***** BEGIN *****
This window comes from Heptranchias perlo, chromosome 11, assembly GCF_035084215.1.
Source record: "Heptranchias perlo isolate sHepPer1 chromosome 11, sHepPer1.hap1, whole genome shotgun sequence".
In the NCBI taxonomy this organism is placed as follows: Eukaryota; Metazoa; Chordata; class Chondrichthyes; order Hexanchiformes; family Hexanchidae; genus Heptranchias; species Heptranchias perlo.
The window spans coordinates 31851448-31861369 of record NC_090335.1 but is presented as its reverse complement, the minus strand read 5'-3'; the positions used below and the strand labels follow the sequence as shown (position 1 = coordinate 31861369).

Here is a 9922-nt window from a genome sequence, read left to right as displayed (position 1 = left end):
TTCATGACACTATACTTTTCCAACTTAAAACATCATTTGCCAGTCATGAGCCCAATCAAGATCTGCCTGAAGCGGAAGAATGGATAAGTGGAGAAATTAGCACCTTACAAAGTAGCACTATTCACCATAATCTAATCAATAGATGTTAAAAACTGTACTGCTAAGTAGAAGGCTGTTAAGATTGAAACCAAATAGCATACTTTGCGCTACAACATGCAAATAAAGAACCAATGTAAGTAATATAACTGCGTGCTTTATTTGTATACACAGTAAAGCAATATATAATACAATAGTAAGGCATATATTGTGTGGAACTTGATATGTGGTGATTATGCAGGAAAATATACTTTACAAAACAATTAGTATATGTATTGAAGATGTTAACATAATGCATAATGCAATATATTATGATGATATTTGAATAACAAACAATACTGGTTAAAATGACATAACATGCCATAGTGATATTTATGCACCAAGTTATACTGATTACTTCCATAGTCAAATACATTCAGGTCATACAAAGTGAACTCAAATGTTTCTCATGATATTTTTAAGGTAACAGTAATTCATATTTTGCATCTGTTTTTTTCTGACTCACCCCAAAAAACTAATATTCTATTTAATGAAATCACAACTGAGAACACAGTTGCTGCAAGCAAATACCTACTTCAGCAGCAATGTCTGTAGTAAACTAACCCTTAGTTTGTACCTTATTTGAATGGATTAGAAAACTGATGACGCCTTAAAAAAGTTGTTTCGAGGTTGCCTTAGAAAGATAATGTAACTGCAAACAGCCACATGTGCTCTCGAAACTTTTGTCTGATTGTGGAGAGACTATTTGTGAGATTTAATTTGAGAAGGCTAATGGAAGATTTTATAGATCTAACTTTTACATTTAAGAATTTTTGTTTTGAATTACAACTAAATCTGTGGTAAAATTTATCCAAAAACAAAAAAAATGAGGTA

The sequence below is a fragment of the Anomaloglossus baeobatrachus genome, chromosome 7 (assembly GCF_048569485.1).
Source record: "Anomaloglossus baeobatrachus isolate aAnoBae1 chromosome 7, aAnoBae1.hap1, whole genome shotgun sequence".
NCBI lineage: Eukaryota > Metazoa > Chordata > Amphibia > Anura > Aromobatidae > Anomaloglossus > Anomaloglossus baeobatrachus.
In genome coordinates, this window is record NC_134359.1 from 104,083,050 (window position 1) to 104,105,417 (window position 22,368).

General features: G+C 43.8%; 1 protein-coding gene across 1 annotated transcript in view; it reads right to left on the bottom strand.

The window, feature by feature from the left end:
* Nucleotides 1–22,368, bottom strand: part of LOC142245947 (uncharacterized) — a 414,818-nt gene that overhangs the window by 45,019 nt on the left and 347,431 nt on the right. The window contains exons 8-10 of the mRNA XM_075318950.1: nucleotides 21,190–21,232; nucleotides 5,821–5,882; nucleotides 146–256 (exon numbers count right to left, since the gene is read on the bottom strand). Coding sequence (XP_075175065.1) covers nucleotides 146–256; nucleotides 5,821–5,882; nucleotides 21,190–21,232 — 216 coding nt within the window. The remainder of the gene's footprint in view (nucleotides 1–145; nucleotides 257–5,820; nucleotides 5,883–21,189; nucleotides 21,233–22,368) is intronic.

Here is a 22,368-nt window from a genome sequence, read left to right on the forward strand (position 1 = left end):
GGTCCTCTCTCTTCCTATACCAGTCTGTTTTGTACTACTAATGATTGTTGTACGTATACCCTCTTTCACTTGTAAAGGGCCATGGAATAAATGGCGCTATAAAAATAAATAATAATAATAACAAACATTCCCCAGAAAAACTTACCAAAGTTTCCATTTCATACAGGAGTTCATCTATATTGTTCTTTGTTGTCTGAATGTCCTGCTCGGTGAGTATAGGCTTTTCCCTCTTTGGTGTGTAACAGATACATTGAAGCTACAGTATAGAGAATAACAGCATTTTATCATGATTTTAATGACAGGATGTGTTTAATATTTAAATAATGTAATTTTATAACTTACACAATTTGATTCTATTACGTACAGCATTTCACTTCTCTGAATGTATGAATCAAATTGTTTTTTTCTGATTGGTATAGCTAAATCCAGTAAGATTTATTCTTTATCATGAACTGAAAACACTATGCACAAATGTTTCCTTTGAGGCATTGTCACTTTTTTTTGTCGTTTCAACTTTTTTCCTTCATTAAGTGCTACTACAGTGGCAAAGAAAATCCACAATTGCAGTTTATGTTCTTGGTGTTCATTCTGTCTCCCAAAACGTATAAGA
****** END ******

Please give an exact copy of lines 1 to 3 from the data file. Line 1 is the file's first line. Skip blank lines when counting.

This window comes from Heptranchias perlo, chromosome 11, assembly GCF_035084215.1.
Source record: "Heptranchias perlo isolate sHepPer1 chromosome 11, sHepPer1.hap1, whole genome shotgun sequence".
In the NCBI taxonomy this organism is placed as follows: Eukaryota; Metazoa; Chordata; class Chondrichthyes; order Hexanchiformes; family Hexanchidae; genus Heptranchias; species Heptranchias perlo.